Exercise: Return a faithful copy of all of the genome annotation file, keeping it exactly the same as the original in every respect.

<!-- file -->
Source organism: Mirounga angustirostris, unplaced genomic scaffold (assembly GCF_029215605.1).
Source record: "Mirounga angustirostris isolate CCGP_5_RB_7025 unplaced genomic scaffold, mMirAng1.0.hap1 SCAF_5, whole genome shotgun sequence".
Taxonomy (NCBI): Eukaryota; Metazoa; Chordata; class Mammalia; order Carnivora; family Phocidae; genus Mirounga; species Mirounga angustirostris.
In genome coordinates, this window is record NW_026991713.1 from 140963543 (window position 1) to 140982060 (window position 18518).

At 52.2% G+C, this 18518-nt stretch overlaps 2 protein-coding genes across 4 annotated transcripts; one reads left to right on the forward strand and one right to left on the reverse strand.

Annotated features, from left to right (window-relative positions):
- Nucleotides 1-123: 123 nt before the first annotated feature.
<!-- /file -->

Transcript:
Source organism: Mirounga angustirostris, unplaced genomic scaffold (assembly GCF_029215605.1).
Source record: "Mirounga angustirostris isolate CCGP_5_RB_7025 unplaced genomic scaffold, mMirAng1.0.hap1 SCAF_5, whole genome shotgun sequence".
Taxonomy (NCBI): Eukaryota; Metazoa; Chordata; class Mammalia; order Carnivora; family Phocidae; genus Mirounga; species Mirounga angustirostris.
In genome coordinates, this window is record NW_026991713.1 from 140963543 (window position 1) to 140982060 (window position 18518).

At 52.2% G+C, this 18518-nt stretch overlaps 2 protein-coding genes across 4 annotated transcripts; one reads left to right on the forward strand and one right to left on the reverse strand.

Annotated features, from left to right (window-relative positions):
- Nucleotides 1-123: 123 nt before the first annotated feature.